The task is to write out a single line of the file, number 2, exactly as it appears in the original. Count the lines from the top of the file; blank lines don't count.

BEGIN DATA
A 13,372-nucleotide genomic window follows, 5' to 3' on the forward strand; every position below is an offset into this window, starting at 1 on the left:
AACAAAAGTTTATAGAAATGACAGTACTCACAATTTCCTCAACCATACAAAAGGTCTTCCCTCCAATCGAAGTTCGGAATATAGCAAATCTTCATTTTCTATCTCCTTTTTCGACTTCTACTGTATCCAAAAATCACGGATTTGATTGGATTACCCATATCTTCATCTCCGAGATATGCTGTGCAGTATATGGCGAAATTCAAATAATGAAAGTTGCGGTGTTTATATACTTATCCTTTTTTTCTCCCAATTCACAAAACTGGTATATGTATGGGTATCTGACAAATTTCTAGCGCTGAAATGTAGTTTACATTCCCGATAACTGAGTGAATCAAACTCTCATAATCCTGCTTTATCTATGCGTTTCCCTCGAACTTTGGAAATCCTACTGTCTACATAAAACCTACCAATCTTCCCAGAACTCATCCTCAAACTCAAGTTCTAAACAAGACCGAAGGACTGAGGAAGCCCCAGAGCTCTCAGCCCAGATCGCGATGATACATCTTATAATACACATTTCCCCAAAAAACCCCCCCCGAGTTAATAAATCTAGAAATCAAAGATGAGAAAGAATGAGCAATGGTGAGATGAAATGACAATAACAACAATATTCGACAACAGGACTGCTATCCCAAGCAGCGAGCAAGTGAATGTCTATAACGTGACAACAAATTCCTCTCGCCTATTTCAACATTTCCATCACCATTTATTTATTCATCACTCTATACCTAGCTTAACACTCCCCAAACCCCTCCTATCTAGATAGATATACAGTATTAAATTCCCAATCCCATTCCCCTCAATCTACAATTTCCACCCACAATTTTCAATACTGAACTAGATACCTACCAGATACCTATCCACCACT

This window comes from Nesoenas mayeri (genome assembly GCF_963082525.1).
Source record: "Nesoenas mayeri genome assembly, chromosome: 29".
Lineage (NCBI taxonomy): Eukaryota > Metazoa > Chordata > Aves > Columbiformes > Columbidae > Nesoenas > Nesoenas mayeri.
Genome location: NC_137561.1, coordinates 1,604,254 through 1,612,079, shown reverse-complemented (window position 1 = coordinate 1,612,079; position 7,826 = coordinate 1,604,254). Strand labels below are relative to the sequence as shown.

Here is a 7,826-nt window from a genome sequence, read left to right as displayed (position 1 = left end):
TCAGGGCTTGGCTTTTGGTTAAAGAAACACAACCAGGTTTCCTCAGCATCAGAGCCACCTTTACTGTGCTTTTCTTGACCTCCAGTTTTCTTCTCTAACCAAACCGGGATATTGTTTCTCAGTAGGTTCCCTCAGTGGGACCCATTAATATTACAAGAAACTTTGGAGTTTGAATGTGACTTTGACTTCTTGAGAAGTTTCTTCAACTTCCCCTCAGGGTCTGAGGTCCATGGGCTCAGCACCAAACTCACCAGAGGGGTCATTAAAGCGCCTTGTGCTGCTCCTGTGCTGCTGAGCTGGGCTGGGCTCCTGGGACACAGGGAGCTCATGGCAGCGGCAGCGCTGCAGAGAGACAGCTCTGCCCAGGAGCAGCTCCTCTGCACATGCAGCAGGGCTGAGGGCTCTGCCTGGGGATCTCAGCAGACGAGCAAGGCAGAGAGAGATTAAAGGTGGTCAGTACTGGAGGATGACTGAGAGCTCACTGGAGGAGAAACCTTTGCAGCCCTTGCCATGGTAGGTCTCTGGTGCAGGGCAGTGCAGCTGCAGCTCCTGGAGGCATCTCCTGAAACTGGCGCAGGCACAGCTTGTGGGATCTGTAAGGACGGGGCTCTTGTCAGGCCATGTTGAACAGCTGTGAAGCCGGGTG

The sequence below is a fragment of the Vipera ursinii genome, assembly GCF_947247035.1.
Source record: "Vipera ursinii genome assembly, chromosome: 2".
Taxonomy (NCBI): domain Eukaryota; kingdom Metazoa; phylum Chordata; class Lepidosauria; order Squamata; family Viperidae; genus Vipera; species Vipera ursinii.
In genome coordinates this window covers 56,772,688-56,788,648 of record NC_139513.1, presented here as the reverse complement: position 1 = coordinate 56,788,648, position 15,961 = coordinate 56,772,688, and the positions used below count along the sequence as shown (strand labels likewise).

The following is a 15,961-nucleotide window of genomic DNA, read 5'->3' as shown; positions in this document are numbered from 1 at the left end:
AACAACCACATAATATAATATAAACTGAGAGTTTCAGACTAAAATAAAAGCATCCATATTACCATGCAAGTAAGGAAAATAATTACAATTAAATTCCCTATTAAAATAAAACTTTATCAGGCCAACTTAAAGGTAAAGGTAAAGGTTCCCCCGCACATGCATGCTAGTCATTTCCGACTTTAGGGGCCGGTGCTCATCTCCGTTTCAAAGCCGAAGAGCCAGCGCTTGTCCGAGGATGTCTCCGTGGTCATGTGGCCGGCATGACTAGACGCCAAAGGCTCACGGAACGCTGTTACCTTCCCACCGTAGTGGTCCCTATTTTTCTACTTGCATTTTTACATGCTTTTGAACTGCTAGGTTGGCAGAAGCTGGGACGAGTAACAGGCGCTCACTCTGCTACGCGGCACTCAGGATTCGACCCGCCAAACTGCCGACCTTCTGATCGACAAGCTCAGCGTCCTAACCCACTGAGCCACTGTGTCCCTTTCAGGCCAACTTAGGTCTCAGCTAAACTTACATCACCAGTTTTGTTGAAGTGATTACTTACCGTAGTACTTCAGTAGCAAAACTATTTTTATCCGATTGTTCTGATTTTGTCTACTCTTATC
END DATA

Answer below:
AACAAAAGTTTATAGAAATGACAGTACTCACAATTTCCTCAACCATACAAAAGGTCTTCCCTCCAATCGAAGTTCGGAATATAGCAAATCTTCATTTTCTATCTCCTTTTTCGACTTCTACTGTATCCAAAAATCACGGATTTGATTGGATTACCCATATCTTCATCTCCGAGATATGCTGTGCAGTATATGGCGAAATTCAAATAATGAAAGTTGCGGTGTTTATATACTTATCCTTTTTTTCTCCCAATTCACAAAACTGGTATATGTATGGGTATCTGACAAATTTCTAGCGCTGAAATGTAGTTTACATTCCCGATAACTGAGTGAATCAAACTCTCATAATCCTGCTTTATCTATGCGTTTCCCTCGAACTTTGGAAATCCTACTGTCTACATAAAACCTACCAATCTTCCCAGAACTCATCCTCAAACTCAAGTTCTAAACAAGACCGAAGGACTGAGGAAGCCCCAGAGCTCTCAGCCCAGATCGCGATGATACATCTTATAATACACATTTCCCCAAAAAACCCCCCCCGAGTTAATAAATCTAGAAATCAAAGATGAGAAAGAATGAGCAATGGTGAGATGAAATGACAATAACAACAATATTCGACAACAGGACTGCTATCCCAAGCAGCGAGCAAGTGAATGTCTATAACGTGACAACAAATTCCTCTCGCCTATTTCAACATTTCCATCACCATTTATTTATTCATCACTCTATACCTAGCTTAACACTCCCCAAACCCCTCCTATCTAGATAGATATACAGTATTAAATTCCCAATCCCATTCCCCTCAATCTACAATTTCCACCCACAATTTTCAATACTGAACTAGATACCTACCAGATACCTATCCACCACT